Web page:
John Sides notes that the Congressional Republicans have resumed their attack on federal funding of social science. Here's Eric Cantor, as quoted by Sides:
There is an appropriate and necessary role for the federal government to ensure funding for basic medical research. Doing all we can to facilitate medical breakthroughs for people … should be a priority. We can and must do better.
This includes cutting unnecessary red tape in order to speed up the availability of life saving drugs and treatments and reprioritizing existing federal research spending. Funds currently spent by the government on social science – including on politics of all things – would be better spent helping find cures to diseases.Cantor's argument is not that social science has no merit; it is that other policy goals should have priority. This is possibly wrong, but it is not unreasonable on its face. When development organizations start programs in less developed countries they do not fund social science. They fund health care, infrastructure, and basic education. This suggests that publicly-funded social science is, to some extent at least, a luxury good. The US government obviously does not face the same budget constraint as say Liberia, but at some margin there is a tradeoff between funding program A and funding program B. If 'A' is medical research and 'B' is social science research, it might make sense to prioritize the medical research.
Many people believe that the US is not spending nearly enough on infrastructure, health care for all, education, alternative energy programs, public transportation systems, and biomedical research. Or foreign aid, for that matter. Indeed, social scientists frequently make these claims. Cantor has laid down a challenge: can the social sciences demonstrate that their work is a better investment than research into new medical procedures, alternative energy sources, infrastructure upgrades, etc.? Can the social sciences demonstrate that money spent on their programs is worth more to society than whatever the next-best option is? More technically, Cantor is asking us to think about the relative opportunity costs given actual budget constraints.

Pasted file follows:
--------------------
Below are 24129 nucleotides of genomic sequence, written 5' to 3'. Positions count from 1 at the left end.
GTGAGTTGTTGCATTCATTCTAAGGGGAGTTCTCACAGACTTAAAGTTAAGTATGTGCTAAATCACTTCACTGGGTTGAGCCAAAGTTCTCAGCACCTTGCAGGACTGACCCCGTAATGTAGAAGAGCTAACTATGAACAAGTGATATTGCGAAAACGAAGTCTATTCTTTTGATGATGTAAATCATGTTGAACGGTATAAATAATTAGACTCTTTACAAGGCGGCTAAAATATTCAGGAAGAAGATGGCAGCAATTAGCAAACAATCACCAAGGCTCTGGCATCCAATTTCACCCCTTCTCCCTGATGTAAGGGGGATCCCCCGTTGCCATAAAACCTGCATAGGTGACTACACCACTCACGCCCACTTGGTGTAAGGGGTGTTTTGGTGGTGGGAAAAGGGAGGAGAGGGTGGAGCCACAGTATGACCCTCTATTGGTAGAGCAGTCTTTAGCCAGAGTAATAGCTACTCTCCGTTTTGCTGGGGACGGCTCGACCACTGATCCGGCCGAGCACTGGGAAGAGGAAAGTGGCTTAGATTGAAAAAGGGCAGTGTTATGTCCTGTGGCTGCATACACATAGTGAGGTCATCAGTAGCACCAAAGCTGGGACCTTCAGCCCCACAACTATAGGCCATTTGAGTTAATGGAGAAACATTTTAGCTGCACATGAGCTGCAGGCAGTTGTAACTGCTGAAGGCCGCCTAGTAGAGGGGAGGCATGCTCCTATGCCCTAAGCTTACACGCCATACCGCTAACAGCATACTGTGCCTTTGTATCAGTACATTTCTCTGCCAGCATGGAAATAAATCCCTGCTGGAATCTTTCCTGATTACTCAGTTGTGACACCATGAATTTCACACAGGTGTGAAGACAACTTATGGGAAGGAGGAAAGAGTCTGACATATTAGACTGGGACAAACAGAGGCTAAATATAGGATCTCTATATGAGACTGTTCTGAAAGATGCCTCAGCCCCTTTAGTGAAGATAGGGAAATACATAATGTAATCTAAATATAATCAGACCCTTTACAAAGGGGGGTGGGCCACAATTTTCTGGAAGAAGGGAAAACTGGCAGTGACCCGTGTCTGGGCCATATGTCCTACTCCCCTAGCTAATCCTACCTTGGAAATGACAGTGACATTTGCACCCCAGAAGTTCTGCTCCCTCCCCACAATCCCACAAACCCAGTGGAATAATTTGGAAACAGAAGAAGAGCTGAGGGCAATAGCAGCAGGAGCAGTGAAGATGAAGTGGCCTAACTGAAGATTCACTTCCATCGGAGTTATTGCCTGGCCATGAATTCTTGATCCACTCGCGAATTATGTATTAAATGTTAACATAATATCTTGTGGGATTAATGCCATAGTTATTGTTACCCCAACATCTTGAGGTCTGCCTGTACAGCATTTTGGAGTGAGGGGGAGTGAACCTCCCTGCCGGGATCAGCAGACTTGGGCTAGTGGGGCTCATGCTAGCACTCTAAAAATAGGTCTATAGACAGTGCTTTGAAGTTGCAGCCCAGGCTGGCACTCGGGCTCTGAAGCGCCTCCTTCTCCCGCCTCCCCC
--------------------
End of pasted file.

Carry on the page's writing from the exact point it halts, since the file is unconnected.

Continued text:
This is an opportunity for the social sciences to demonstrate their value by making a clear, coherent argument. Simply pointing to research on topics of possible public interest (as Sides does) is not enough... it must be accompanied by an argument that that research is more deserving of public funding than something else. So far I have not seen such an argument made. I have seen social scientists act like any other interest group: they want public spending on programs that benefit them because those programs benefit them. There's nothing wrong with that, but it's a bit distasteful to equate common rent-seeking behavior with a broad public interest. If the social sciences deserve public funding they ought to be able to make the case on its merits. In a way, Cantor is challenging us to think like civically-minded social scientists.
Sides concludes his post:
The broader point is that Cantor’s goal, curing disease and saving lives, can be better accomplished by including social and political science alongside the “hard” sciences and medicine.Maybe that's true (I'm not being sarcastic here), but it is indisputable that we cannot cure diseases without medicine. However, we can administer medicine without studies showing how we have previously administered medicine, however useful those might be. (If that wasn't the case we social scientists would have no cases to study!) If the efficiency gains and complementarity effects from combining research in the social and physical sciences are sufficiently high that they out-weigh the costs, then we ought to be able to demonstrate that fact using the tools of social science. In other words, it is incumbent upon social scientists -- not congressional representatives -- to demonstrate their value to society. The question is whether we can do it.
UPDATE: John Sides has responded with a good post. I don't disagree with much of; maybe not any of it. But also see my comment.